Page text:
1. Every time I cook a microwave burrito, the burrito splits halfway through cooking and the guts spill all over and sort of fuse themselves to the plate: beans, cheese, modified food starch, natural flavors, microbial enzymes, etc. It’s a real mess. Perhaps you’re thinking, well, try experimenting with a different power-level-to-time ratio or maybe stop making microwave burritos altogether. Sorry, that is not the answer. If you own a microwave I believe it’s incumbent upon you to make burritos. What else is the point? Imagine it’s a mandatory law passed down to you by a court elected by a minority you don’t subscribe to and then you’ll get the idea. Just do it and hang the consequences! Let future generations pay for your new plates! You'll be too dead to care!

2. Tonight on one of the Hart to Harts (Harts to Hart?) the local sheriff was played by Barry Corbin, aka Maurice Minnifield. It was good to see him although he was a villain (spoiler alert) and had a truly inspiring mustache, and a deer head mounted on his office wall, I assume to remind him of previous kills. In this picture I captured at the beginning of the episode, though, it just looks like he has horns, which is effective small-screen foreshadowing (of course Jonathan is wearing a leather vest, they're on vacation!): 

3. This Hallmark spinoff channel plays the same commercials during every break, including one where Dorothy Hamill complains about not being 19 and they mention the word “crepey” no less than 18 thousand times (it’s for a scammy-sounding skincare product called Crepe Erase, made for skin that’s “loose, crinkly, low volume.” Not only does "low volume skin" not sound like a real thing, why on earth would you want an unguent with that name sitting on your bathroom shelf, or anywhere near your house? It's like you're begging to be visited by witches.). Tonight I noticed that they had to blur out all the other brand names from this ice rink shot, probably assuming nobody would notice or care, but I did both. Once a proofreader always a proofreader, dummies. Also, thanks to this period of unemployment, I currently have a lot of time on my hands. Could use a few new hobbies though.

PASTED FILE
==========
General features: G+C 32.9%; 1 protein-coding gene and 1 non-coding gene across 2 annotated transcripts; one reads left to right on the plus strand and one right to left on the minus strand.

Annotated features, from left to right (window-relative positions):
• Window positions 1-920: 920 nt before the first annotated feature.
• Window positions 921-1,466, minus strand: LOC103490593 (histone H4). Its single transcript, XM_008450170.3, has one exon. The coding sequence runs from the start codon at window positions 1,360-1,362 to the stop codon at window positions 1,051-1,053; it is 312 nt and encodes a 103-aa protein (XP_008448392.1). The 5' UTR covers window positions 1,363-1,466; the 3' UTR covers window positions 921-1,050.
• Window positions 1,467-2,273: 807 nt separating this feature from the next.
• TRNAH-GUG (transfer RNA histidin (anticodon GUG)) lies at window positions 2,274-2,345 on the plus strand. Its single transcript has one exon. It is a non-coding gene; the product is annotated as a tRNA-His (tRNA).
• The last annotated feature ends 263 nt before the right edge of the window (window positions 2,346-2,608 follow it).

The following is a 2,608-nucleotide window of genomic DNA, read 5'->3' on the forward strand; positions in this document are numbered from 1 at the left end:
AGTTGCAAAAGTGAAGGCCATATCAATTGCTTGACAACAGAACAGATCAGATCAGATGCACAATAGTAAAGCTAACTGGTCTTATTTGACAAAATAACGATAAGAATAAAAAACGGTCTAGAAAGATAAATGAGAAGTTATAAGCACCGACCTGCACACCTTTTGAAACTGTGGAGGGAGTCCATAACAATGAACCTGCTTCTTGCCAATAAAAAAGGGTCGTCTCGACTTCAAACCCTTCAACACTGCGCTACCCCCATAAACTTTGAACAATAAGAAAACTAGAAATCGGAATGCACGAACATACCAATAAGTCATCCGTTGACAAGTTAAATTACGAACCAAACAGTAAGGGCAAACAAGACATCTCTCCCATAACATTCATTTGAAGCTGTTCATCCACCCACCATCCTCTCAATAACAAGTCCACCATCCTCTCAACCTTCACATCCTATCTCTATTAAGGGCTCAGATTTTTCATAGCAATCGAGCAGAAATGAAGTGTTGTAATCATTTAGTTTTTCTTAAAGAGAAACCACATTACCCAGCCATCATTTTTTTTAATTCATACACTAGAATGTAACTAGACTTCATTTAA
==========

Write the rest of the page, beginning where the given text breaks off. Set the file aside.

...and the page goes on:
4. As a special bonus, here’s me with a Dorothy Hamill haircut, circa 1979. Good stuff, I know. Nothing screams "1970s!" like rust-colored sateen drapery and oversized, avuncular spectacles on a female child.

“I have some updates”

I'll be honest: my favorite kind of blogging is dumb blogging. Not dumb as in "idiot" (although I enjoy that, too), or silent, but dumb as in...nonessential, I guess. I'm crafting my own definition to suit my needs, but it falls somewhere along the lines of this entry I just stumbled across in my trusty Merriam-Webster app:

5 : lacking some usual attribute or accompaniment ; especially : having no means of self-propulsion • a dumb barge

Interesting formatting and punctuation choices employed in that app, by the way.

"Dumb blogging" as I mean it is best demonstrated by these two tweets from Matt Jacobs (@capndesign), who I do not know but have followed for a very long time, probably because I enjoy tweets like these (and what are tweets but v, v short blog posts without titles?):

To me those are perfect tweets, and the best, most tolerable kind of social media interaction; i.e., "having no means of self-propulsion." They do nothing to advance any dialogue; he's having a conversation with himself. Again, I don't know this man personally but I do know X, Y, and Z about him, and it doesn't matter whether I share any of his interests or opinions (although I do, which is also why I follow him on Twitter). But that's not really what it's about, either: it's just about opening the channel, and keeping it open. I can mark it and draw from it what I will, and move on.

All of this harks back to the good olde days, when blogging was still A Thing and Twitter was young and unafraid, although to some people it has always been anathema. Navel gazing. Worse than death! (I am too tired to search for examples of those sad opinions so please self-google if you care to learn any more about this important topic.)